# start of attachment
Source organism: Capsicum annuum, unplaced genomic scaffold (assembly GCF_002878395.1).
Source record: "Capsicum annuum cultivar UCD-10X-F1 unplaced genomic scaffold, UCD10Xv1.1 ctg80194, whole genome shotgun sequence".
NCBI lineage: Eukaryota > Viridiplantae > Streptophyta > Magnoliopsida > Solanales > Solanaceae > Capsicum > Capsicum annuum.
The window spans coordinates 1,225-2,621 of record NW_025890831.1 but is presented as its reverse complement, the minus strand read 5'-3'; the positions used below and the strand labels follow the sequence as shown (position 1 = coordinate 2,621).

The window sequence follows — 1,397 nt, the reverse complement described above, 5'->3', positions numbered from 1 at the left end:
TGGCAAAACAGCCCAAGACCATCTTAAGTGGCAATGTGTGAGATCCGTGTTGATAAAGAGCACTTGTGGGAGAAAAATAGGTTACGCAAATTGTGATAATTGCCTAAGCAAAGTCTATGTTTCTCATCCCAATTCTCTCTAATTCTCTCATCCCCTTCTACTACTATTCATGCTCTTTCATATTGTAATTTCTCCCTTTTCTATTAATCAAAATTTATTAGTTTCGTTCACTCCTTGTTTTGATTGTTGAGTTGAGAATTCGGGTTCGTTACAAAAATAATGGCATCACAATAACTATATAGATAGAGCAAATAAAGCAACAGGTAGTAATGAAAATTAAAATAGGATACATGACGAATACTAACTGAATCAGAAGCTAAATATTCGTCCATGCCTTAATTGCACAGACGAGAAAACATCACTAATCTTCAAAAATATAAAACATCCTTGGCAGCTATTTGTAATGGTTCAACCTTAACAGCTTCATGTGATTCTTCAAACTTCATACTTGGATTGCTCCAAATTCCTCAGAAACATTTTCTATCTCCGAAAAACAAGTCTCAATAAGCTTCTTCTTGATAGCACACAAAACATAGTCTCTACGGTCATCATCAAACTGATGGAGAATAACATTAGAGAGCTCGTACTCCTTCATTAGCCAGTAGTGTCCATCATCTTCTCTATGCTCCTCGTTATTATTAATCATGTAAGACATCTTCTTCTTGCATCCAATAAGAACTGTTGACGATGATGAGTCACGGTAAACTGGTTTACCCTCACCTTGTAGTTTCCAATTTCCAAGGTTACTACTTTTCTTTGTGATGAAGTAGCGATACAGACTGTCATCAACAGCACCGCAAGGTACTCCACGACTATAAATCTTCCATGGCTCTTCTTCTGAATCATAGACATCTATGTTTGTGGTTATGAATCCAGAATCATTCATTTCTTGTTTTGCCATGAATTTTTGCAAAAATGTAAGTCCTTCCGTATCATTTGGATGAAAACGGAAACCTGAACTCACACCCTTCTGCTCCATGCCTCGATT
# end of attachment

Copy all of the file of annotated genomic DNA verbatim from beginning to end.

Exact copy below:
Source organism: Capsicum annuum, unplaced genomic scaffold (assembly GCF_002878395.1).
Source record: "Capsicum annuum cultivar UCD-10X-F1 unplaced genomic scaffold, UCD10Xv1.1 ctg80194, whole genome shotgun sequence".
NCBI lineage: Eukaryota > Viridiplantae > Streptophyta > Magnoliopsida > Solanales > Solanaceae > Capsicum > Capsicum annuum.
The window spans coordinates 1,225-2,621 of record NW_025890831.1 but is presented as its reverse complement, the minus strand read 5'-3'; the positions used below and the strand labels follow the sequence as shown (position 1 = coordinate 2,621).

The window sequence follows — 1,397 nt, the reverse complement described above, 5'->3', positions numbered from 1 at the left end:
TGGCAAAACAGCCCAAGACCATCTTAAGTGGCAATGTGTGAGATCCGTGTTGATAAAGAGCACTTGTGGGAGAAAAATAGGTTACGCAAATTGTGATAATTGCCTAAGCAAAGTCTATGTTTCTCATCCCAATTCTCTCTAATTCTCTCATCCCCTTCTACTACTATTCATGCTCTTTCATATTGTAATTTCTCCCTTTTCTATTAATCAAAATTTATTAGTTTCGTTCACTCCTTGTTTTGATTGTTGAGTTGAGAATTCGGGTTCGTTACAAAAATAATGGCATCACAATAACTATATAGATAGAGCAAATAAAGCAACAGGTAGTAATGAAAATTAAAATAGGATACATGACGAATACTAACTGAATCAGAAGCTAAATATTCGTCCATGCCTTAATTGCACAGACGAGAAAACATCACTAATCTTCAAAAATATAAAACATCCTTGGCAGCTATTTGTAATGGTTCAACCTTAACAGCTTCATGTGATTCTTCAAACTTCATACTTGGATTGCTCCAAATTCCTCAGAAACATTTTCTATCTCCGAAAAACAAGTCTCAATAAGCTTCTTCTTGATAGCACACAAAACATAGTCTCTACGGTCATCATCAAACTGATGGAGAATAACATTAGAGAGCTCGTACTCCTTCATTAGCCAGTAGTGTCCATCATCTTCTCTATGCTCCTCGTTATTATTAATCATGTAAGACATCTTCTTCTTGCATCCAATAAGAACTGTTGACGATGATGAGTCACGGTAAACTGGTTTACCCTCACCTTGTAGTTTCCAATTTCCAAGGTTACTACTTTTCTTTGTGATGAAGTAGCGATACAGACTGTCATCAACAGCACCGCAAGGTACTCCACGACTATAAATCTTCCATGGCTCTTCTTCTGAATCATAGACATCTATGTTTGTGGTTATGAATCCAGAATCATTCATTTCTTGTTTTGCCATGAATTTTTGCAAAAATGTAAGTCCTTCCGTATCATTTGGATGAAAACGGAAACCTGAACTCACACCCTTCTGCTCCATGCCTCGATT